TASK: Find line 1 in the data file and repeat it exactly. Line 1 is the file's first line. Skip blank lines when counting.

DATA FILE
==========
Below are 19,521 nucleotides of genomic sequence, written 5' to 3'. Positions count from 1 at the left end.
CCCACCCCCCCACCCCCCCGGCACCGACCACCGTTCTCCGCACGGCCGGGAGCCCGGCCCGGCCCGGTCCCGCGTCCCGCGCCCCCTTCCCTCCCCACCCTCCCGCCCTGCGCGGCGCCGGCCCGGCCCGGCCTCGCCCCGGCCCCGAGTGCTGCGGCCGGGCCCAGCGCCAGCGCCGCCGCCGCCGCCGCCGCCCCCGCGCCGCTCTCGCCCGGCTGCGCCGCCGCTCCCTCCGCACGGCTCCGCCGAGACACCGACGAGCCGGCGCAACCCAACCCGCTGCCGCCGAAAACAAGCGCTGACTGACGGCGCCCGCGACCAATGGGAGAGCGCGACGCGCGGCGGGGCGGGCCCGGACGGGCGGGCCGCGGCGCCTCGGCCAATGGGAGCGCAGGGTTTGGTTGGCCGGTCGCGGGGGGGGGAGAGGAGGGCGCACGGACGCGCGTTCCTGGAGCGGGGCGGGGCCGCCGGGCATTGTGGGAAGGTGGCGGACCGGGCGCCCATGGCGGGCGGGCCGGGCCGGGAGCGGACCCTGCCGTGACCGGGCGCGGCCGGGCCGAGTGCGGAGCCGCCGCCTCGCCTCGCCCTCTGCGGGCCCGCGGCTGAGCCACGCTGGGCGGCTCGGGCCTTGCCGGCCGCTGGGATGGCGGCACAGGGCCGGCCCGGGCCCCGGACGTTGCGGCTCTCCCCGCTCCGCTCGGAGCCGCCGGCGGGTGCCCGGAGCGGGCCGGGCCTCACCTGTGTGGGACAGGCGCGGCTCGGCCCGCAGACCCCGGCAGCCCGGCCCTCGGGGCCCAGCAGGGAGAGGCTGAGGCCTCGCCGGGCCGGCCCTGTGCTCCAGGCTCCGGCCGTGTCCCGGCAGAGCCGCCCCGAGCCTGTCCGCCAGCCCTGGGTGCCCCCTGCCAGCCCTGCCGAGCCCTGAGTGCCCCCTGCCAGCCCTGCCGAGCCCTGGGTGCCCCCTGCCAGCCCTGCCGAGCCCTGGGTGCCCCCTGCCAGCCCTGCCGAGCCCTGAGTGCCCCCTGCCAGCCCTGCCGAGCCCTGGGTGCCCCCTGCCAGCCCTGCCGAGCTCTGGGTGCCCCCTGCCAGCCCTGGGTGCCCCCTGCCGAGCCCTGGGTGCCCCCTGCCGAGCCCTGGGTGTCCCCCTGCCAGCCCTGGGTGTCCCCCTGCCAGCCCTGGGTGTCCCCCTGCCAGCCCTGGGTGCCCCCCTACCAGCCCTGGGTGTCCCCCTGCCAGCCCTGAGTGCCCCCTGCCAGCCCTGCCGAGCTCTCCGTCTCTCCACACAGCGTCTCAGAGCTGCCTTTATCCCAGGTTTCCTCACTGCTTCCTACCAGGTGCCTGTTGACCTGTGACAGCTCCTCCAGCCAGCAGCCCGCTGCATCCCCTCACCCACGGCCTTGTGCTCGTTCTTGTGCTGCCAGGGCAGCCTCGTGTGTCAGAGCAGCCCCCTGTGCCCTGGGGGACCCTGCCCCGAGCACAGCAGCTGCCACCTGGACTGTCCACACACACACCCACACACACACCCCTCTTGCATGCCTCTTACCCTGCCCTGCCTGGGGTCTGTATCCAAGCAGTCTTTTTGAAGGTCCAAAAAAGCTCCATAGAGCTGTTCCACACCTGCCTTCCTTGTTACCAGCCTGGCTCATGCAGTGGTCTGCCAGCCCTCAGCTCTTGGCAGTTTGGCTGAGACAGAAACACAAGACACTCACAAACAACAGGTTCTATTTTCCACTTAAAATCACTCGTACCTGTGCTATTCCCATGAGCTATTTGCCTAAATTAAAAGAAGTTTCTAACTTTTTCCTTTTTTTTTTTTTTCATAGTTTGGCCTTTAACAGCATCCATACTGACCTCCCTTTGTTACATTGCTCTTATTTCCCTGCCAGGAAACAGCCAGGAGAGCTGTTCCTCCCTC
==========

Below are 19,521 nucleotides of genomic sequence, written 5' to 3'. Positions count from 1 at the left end.